Loving Our Neighbors Well - Even When It's Hard

Lots of us don't even know our neighbors' names - much less how to love them in real life. Dear friend Alexandra Kuykendall opens up about how she's growing more "neighborly" - and how we can as well.


Loving Our Neighbors Well - Even When It's Hard

By Alexandra Kuykendall

Lately I've been asking people, "What keeps you from loving your neighbor the way you'd like?"

For some it's an easy response that spills out almost before I'm done asking the question. "His dog barks at 3:00 in the morning." "They play their music too loud." Or my recent favorite, "He drives on our lawn when he's drunk." I say this is my "favorite" because I can immediately feel empathy for WHY it would be hard to "love" this particular neighbor. These kinds of answers are quick to come to mind because we instantly know we don't like how our neighbor is behaving. That other person gives us plenty of reason to fume.

For others the answer to that question draws out a larger, more introspective kind of reply. "I'm afraid my neighbors won't like me." "I'm worried I'll say the wrong thing." "I'm plain lazy." These responses are filled with a more low-lying angst, that somehow we are doing life with our neighbors wrong. It's a mix of guilt and recognition of the overly busy schedules we keep and our reluctance to spend our precious time with people we don't know. In these answers we must deal with some internal barriers that are a bit more hidden to the outside world.

Jesus was clear: love God, love others. When it comes to loving our neighbors, we Christians know we're supposed to. And because it was at the top of Jesus's to-do list for us, we get busy with the doing. Our Protestant work ethic kicks in; loving more must mean doing more. So when we feel the inspiration (or the guilt) to love our neighbors, we are quick to pull out our notebooks and pens and focus in on all of the ways we will get'er done. Except that I'm not sure Jesus wanted us to love our neighbors by bulldozer method, but wanted us to do a better job of seeing and listening to the people right around us, so that we could better respond to their needs.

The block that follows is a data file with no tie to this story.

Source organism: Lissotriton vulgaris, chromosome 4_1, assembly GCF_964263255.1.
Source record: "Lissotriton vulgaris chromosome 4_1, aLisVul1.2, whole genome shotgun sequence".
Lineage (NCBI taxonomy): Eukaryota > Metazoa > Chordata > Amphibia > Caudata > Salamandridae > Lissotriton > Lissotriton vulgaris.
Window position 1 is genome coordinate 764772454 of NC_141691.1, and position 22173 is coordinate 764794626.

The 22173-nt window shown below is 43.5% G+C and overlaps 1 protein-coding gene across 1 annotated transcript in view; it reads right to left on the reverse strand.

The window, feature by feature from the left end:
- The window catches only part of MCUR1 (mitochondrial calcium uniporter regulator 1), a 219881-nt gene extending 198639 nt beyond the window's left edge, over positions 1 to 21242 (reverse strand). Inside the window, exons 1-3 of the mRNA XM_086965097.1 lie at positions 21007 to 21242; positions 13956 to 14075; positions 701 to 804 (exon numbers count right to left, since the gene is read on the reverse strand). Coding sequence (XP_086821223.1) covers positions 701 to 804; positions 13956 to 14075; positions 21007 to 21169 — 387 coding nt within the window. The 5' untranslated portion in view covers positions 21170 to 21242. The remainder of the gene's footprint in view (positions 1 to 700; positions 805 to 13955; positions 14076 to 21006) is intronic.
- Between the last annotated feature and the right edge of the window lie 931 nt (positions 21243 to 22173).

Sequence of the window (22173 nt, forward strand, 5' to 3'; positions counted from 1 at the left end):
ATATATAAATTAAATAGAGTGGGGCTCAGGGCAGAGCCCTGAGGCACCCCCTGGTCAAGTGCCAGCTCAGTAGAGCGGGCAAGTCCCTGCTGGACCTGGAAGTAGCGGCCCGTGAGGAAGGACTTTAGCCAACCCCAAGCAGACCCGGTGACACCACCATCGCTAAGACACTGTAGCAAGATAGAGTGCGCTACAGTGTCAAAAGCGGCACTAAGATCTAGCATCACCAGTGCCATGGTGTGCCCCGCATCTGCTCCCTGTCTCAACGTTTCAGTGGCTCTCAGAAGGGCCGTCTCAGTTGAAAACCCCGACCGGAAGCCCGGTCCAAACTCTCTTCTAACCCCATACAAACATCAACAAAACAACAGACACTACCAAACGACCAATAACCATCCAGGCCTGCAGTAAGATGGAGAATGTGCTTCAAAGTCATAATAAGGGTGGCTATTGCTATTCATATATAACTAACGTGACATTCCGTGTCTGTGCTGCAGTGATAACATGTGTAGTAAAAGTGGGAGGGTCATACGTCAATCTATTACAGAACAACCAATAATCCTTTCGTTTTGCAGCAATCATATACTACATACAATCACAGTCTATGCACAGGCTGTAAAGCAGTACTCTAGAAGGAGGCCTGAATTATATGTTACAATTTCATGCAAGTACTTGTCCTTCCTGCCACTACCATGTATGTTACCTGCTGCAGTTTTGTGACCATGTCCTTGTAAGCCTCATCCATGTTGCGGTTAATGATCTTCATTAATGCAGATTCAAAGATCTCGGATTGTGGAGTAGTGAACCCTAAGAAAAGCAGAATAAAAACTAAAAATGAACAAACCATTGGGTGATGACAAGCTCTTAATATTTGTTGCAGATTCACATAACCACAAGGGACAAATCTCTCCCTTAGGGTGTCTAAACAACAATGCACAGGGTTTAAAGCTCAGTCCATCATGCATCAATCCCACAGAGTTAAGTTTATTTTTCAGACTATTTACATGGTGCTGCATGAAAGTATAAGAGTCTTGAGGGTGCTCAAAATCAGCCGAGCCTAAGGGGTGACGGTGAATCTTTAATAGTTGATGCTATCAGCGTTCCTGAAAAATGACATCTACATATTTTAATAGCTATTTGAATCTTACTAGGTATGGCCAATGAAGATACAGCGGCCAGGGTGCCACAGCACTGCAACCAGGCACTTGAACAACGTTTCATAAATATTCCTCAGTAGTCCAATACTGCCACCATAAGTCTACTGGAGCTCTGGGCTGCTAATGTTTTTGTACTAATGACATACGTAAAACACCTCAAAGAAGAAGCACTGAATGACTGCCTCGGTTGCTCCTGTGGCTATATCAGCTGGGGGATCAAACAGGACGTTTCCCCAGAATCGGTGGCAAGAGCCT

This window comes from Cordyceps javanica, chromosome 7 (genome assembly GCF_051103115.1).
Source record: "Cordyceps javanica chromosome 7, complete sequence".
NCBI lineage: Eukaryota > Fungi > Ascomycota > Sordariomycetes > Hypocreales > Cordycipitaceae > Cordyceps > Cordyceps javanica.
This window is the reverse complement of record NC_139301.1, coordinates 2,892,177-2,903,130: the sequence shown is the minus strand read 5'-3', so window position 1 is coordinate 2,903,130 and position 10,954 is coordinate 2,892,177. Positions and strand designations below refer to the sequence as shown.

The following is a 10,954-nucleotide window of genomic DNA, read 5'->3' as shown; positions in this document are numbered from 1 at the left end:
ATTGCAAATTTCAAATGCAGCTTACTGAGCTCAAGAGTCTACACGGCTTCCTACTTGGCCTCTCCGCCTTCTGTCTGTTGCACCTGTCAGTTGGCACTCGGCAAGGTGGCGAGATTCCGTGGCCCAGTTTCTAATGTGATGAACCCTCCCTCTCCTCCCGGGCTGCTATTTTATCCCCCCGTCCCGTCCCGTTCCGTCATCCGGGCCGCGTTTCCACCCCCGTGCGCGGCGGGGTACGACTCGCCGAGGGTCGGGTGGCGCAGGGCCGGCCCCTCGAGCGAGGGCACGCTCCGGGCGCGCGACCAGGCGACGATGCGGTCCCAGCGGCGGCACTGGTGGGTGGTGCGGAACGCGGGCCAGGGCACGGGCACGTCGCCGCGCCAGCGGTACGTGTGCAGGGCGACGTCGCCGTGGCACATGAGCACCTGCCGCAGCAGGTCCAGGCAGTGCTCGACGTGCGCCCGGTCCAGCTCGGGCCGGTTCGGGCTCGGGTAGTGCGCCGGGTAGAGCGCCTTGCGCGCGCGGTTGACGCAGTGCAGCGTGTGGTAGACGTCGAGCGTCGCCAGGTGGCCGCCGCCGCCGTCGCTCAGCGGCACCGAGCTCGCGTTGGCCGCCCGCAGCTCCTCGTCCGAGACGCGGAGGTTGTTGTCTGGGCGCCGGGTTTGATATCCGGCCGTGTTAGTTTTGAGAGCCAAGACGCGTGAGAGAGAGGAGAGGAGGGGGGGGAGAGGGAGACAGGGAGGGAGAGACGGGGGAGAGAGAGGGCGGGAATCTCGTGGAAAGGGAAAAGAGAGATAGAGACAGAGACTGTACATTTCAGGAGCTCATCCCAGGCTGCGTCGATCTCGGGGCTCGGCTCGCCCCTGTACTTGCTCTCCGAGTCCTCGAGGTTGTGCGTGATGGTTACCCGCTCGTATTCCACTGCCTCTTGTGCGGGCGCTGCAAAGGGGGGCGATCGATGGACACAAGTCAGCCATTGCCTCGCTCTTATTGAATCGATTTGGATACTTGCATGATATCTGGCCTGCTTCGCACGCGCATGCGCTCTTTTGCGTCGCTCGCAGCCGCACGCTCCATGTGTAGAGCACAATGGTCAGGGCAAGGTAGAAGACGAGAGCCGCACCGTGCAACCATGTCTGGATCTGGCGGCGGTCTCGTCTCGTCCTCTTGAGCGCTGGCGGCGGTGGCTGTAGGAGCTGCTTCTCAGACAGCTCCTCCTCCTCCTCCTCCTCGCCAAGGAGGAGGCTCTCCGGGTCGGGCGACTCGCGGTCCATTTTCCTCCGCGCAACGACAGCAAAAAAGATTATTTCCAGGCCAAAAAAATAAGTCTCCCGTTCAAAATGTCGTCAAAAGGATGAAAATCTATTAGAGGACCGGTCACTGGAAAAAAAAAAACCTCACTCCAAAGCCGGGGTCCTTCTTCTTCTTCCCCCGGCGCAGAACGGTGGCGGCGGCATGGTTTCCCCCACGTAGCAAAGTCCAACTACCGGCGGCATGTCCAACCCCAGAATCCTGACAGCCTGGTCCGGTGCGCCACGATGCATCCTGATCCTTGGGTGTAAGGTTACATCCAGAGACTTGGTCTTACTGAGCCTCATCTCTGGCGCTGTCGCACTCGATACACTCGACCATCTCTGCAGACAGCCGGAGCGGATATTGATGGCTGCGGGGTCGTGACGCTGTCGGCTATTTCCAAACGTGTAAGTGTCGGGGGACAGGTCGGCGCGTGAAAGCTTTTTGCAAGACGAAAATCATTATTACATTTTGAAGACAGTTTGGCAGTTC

I define neighbors as the people within arm's reach. Those whose hands we can shake, tears we can wipe, and tables we can share. Why? There is something special about the incarnational life. God chose it when he stepped on this earth as a baby. He lived it with the disciples. He didn't shy away from the hard of it, in fact quite the opposite; he embraced difficulty on behalf of humanity. There was something about Jesus entering our physical space that mattered then and now. Given Jesus's clear directive on loving our neighbors, we can ask a few questions that may move us from anger or guilt to connection.

What if we didn't focus on doing more, but on the quality of interactions? What if loving our neighbors better means a more intentional type of care? What if we step over the things that have kept us from loving well in the past, and move forward with anticipation that the Holy Spirit lives between us? What if we ask a few people more questions? Listen to a handful of stories with more depth? What if we stay in a conversation or relationship even when it gets a little awkward?

Let this be our freedom call to not add "loving our neighbors" to our to-do list so we can bulldoze in with activity, but change our mindset to being together, learning from each other, and enjoying the image-bearers in our midst. We are not meant to be all things to all people (God's got than one covered), but we are called to love a few, those right in front of us, well.

"So this is my prayer: that your love will flourish and that you will not only love much but well." -Philippians 1:9 (MSG)

Alexandra Kuykendall lives in the shadows of downtown Denver with her husband Derek and their four daughters. Her new book, Loving My Actual Neighbor, is available wherever books are sold. Connect with her at AlexandraKuykendall.com.

© Elisa Morgan 2020

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